Sabarimala women entry ban an ‘essential practice’, says dissenting judge Indu Malhotra

Rationality can’t be invoked in this: Justice Malhotra.

September 28, 2018 10:18 pm | Updated September 29, 2018 12:22 am IST - NEW DELHI

Justice Indu Malhotra. File

Justice Indu Malhotra. File

Judges should not impose their personal views, morality or rationality with respect to the form of worship of a deity, Justice Indu Malhotra on Friday wrote in her judgment, dissenting with the majority verdict to open up the Sabarimala temple for women of all age groups.

“A pluralistic society and secular polity would reflect that the followers of various sects have the freedom to practise their faith in accordance with the tenets of their religion. It is irrelevant whether the practice is rational or logical. Notions of rationality cannot be invoked in matters of religion by courts,” Justice Malhotra pronounced in her judgment, dismissing the appeals challenging the centuries-old ban in the temple.

“The manifestation is in the form of a Naishtik Brahmachari . The belief in a deity, and the form in which he has manifested himself is a fundamental right protected by Article 25(1) of the Constitution,” she held.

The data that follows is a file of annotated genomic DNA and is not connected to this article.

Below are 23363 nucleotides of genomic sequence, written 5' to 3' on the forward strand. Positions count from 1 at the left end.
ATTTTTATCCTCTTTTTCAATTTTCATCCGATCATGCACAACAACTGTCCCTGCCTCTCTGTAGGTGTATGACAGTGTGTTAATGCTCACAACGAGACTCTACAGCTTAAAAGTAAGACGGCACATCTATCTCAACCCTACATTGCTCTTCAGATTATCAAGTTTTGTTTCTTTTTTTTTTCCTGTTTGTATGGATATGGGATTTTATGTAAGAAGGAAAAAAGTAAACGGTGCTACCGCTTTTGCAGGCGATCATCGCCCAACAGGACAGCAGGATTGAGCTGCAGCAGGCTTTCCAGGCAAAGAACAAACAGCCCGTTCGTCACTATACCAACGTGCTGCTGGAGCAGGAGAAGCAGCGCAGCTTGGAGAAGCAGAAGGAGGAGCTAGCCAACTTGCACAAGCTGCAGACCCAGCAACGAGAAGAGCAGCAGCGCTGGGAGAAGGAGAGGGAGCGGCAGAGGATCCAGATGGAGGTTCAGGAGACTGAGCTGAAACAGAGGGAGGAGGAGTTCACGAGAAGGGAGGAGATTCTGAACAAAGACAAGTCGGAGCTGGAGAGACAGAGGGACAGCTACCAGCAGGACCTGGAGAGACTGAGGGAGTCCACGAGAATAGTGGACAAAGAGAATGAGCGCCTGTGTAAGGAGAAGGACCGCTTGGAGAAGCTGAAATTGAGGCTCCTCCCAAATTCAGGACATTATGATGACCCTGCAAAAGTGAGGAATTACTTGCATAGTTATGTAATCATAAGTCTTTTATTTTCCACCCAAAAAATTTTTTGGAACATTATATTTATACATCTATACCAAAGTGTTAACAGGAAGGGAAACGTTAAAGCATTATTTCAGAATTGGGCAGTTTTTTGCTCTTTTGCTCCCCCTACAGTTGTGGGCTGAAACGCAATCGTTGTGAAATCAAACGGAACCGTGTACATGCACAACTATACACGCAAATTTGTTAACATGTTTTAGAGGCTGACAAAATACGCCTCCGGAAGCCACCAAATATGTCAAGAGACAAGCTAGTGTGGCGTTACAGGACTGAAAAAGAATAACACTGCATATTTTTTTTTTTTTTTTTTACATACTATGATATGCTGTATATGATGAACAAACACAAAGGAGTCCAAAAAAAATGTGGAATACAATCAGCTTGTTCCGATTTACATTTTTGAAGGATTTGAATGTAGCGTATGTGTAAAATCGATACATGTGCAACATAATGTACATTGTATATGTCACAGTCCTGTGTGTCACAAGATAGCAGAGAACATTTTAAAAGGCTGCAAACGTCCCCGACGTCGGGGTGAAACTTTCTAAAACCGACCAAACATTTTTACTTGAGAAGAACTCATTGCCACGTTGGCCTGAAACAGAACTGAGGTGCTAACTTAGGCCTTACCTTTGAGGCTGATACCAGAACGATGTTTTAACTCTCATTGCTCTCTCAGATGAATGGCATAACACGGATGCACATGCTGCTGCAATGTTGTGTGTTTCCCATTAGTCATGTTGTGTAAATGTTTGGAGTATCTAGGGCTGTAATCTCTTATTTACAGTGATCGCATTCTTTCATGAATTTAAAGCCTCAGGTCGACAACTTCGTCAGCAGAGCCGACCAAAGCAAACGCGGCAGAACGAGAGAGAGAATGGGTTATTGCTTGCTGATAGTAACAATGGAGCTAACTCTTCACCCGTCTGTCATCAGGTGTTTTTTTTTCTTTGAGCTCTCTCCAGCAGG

She said the prohibition in vogue for time immemorial qualified to be an “essential practice”. A religion can lay down a code of ethics, and also prescribe rituals, observances, ceremonies and modes of worship.

Imposing the court’s morality on a religion would negate the freedom to practise one’s religion according to one’s faith and beliefs. It would amount to rationalising religion, faith and beliefs, which is outside the ken of courts, Justice Malhotra observed.

Diverse practices

“India is a country comprising diverse religions, creeds, sects each of which have their faiths, beliefs and distinctive practices. Constitutional morality in a secular polity would comprehend the freedom of every individual, group, sect, or denomination to practise their religion in accordance with their beliefs and practices,” the dissenting judge said.

Justice Malhotra upheld the status of Ayyappa devotees as a separate religious denomination. She banked on the notifications issued by the Travancore Devaswom Board in 1955 and 1956, which refer to the devotees as “Ayyappans”.

Distinct creed

“The worshippers of Lord Ayyappa together constitute a religious denomination, or sect thereof, as the case maybe, follow a common faith, and have common beliefs and practices,” Justice Malhotra observed.

The worshippers constitute a religious denomination, or sect thereof, as the case maybe, following the “Ayyappan Dharma”.

They are designated by a distinctive name wherein all male devotees are called “Ayyappans”; all female devotees below the age of 10 and above the age of 50 are called “Malikapurams”. A pilgrim on his maiden trip is called a “Kanni Ayyappan”. The devotees are referred to as “Ayyappa Swamis”. A devotee has to observe the “vratham” and follow a code of conduct, before embarking upon the “Pathinettu Padikal” to enter the temple.

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